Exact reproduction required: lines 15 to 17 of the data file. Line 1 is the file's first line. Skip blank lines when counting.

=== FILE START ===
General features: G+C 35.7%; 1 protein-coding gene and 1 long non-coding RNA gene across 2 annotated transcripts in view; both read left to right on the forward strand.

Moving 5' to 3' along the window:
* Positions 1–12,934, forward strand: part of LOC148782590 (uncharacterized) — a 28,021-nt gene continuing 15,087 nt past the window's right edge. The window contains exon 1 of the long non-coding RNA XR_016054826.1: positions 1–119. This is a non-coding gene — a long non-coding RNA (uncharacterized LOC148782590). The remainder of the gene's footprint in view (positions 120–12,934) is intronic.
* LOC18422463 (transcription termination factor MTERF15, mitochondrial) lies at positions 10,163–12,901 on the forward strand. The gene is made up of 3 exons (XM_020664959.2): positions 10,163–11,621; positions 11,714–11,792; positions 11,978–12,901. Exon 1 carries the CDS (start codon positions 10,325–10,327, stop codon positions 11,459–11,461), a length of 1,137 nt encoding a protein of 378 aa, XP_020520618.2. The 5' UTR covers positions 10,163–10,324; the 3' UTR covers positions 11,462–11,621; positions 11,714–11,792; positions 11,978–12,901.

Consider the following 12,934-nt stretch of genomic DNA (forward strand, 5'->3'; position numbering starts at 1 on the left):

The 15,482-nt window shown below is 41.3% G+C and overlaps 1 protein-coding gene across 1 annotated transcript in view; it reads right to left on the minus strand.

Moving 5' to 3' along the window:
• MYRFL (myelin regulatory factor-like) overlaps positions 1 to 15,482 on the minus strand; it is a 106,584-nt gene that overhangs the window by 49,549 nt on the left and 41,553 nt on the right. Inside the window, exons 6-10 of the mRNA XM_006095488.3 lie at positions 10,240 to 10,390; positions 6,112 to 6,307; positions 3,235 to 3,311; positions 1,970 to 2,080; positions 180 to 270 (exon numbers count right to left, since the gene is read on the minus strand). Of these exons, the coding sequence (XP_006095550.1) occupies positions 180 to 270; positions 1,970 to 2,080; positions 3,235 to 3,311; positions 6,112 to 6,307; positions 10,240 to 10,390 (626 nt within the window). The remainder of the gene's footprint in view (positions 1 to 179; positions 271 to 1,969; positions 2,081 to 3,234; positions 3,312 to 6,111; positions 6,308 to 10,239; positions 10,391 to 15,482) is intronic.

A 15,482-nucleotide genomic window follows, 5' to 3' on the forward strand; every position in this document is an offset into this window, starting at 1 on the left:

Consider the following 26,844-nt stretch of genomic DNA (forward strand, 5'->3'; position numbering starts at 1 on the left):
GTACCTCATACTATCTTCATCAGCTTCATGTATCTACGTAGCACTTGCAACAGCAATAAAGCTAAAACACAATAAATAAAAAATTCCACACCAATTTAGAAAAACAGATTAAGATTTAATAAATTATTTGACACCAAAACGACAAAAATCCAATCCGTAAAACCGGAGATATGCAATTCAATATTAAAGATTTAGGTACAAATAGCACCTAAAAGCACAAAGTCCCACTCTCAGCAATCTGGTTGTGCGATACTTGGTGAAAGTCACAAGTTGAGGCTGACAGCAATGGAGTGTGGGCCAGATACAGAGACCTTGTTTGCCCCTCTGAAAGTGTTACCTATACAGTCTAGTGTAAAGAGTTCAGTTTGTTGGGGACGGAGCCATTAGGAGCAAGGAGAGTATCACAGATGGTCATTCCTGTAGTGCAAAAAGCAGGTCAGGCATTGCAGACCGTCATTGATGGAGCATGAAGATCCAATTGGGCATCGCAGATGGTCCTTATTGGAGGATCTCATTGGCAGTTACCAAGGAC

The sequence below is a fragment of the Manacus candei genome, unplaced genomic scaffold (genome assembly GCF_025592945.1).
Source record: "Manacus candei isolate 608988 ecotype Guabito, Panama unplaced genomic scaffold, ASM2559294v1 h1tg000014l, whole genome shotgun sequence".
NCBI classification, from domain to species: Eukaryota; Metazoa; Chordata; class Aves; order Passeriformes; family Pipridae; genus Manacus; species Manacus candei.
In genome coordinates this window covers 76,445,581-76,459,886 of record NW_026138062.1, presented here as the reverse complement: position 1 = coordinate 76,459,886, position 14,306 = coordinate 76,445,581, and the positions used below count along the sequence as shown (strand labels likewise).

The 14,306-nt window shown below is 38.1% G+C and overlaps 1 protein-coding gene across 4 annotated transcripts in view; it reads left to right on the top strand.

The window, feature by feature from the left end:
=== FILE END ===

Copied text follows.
In genome coordinates this window covers 76,445,581-76,459,886 of record NW_026138062.1, presented here as the reverse complement: position 1 = coordinate 76,459,886, position 14,306 = coordinate 76,445,581, and the positions used below count along the sequence as shown (strand labels likewise).

The 14,306-nt window shown below is 38.1% G+C and overlaps 1 protein-coding gene across 4 annotated transcripts in view; it reads left to right on the top strand.

The window, feature by feature from the left end: